Peter Sullivan

Emeritus Prof


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Personal profile


Peter Sullivan is currently Emeritus Professor of Science, Mathematics and Technology Education, Monash University. He has extensive experience in research and teaching in teacher education. He was a member of the Social, Behavioural and Economic Sciences panel of the Australian Research Council College of Experts from 2005 to 2008, and was an editor of the Journal of Mathematics Teacher Education for 8 years. He is the immediate past President of the Australian Association of Mathematics Teachers and was the lead writer of the Australian Curriculum: Mathematics.


Theorising successful practices in the classroom

From the classrooms of Papua New Guinea, Melbourne and the Kimberley, Professor Peter Sullivan has been turning the practice of school students and teachers into theory, and is now helping support Australian teachers in their transition to the new national curriculum.

For six years, Peter worked in schools and universities in Papua New Guinea:

'The experience highlighted, in an extreme way, the importance and the influence of culture on learning, and the importance and influence of language on that. It also highlighted the capacity of everyone to learn, and a belief that everyone can learn. While those issues are important whatever school we're talking about, PNG accentuated them.'

His research has subsequently been in the fields of teaching and learning at schools.

'Maths in the Kimberley' is one of Peter's current projects, which involves working in remote Kimberley schools, on teaching mathematics and how that can be most effectively made to work.

Another is an Australian Research Council discovery project titled 'Encouraging Persistence Maintaining Challenge'. In conjunction with researchers from the Australian Catholic University and others from Monash, Peter is helping support teachers, particularly those in maths and English, adapt to the changes in the national curriculum - what he describes as 'an 'intervention' we've never had before.' He will research the teachers' needs and find out how they can be adequately supported.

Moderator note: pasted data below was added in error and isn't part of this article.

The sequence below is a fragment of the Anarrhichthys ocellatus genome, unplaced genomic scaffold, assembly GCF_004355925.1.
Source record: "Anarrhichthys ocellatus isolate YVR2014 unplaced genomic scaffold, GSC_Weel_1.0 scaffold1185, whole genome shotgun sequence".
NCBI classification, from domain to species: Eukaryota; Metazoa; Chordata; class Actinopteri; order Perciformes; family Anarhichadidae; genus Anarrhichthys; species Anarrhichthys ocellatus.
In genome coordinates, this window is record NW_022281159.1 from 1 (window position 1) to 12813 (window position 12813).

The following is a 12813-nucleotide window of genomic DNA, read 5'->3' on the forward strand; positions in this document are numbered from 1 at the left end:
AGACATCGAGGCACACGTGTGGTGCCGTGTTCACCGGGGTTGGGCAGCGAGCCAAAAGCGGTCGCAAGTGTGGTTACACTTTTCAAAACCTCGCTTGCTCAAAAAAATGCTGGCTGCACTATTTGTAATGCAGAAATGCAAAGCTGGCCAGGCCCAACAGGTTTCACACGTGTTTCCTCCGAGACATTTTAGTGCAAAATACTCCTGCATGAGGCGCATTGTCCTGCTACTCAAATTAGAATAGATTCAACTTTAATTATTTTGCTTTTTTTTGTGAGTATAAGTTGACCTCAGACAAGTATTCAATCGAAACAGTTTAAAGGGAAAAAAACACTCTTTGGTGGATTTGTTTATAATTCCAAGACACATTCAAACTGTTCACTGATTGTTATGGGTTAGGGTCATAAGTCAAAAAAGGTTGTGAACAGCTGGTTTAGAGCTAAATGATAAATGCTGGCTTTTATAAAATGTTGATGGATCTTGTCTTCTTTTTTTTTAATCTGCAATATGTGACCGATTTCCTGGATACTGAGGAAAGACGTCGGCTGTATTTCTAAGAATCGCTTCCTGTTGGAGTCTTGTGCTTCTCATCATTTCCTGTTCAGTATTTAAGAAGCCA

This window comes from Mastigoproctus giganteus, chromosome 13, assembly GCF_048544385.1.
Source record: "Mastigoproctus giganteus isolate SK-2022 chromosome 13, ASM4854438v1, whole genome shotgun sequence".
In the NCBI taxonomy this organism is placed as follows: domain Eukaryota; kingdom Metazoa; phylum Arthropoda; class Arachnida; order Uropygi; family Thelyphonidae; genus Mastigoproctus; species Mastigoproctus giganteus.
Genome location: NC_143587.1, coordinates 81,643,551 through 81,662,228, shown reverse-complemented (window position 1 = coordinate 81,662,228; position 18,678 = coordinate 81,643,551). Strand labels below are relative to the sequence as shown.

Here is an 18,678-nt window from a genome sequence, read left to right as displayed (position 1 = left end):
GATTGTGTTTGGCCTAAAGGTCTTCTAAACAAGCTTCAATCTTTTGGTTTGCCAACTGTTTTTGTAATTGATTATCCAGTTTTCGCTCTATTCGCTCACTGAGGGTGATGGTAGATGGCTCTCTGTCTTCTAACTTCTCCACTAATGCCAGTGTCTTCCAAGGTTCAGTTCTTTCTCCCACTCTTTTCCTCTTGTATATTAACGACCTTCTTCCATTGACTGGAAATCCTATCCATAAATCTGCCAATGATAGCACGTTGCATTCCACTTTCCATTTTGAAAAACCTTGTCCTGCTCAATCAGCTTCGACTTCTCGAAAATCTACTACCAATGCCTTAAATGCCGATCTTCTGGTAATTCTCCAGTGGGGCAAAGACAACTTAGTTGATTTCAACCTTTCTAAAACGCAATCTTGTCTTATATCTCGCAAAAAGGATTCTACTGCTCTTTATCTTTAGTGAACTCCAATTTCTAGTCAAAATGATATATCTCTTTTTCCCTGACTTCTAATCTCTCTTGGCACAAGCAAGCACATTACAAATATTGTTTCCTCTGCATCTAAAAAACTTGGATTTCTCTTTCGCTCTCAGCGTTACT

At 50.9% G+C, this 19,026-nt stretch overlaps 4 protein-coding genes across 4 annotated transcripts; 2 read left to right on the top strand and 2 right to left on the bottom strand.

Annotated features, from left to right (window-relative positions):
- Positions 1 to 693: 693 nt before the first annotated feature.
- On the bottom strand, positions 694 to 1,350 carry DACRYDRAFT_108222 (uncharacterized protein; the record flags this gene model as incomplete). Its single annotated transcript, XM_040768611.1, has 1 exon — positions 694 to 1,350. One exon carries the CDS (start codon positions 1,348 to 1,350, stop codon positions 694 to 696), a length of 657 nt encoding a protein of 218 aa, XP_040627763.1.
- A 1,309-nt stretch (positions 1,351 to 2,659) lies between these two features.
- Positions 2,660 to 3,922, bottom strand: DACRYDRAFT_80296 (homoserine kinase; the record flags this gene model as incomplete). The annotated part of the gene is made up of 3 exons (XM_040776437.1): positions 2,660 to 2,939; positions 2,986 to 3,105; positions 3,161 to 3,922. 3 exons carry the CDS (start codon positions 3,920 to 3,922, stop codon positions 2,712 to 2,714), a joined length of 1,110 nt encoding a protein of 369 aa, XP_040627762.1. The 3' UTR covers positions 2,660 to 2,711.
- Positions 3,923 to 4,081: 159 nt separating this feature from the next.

Peter is used to asking some big questions concerning how young people learn: What tasks are effective in mathematics teaching and how can a teacher best use those tasks? What motivates students to do well? What are the characteristics of an effective classroom and how do students respond?

'We're combining these questions to look at what sort of things teachers can do to encourage students to try hard and persist. What kinds of tasks are challenging and engaging for students and encourage them to work hard? Also, ways teachers can support students in doing the challenging tasks, so as to build the type of learning that we're looking for.'

Techniques that Peter has found to be particularly useful for teaching have been exercises where students have to make decisions, have to connect two or three ideas together, can use different strategies to find the answer, and can find several different answers.

'One of my research interests is to research what's possible, and to see what happens when something is tried out in the class room situation. They talk about 'That looks like a good practice - let's see how it works in theory.' It's intended as a joke, but I kind of follow that line a bit: how can we theorise practice, rather than how can we implement theory in practice.'

Research interests

  • Mathematics curriculum, especially National Curriculum
  • Teaching and learning in Mathematics
  • Student engagement
  • Disadvantaged students' achievement in mathematics

Research area keywords

  • Mathematics curriculum
  • National Curriculum
  • Teaching and learning in Mathematics
  • Student engagement
  • Disadvantaged students' achievement in mathematics


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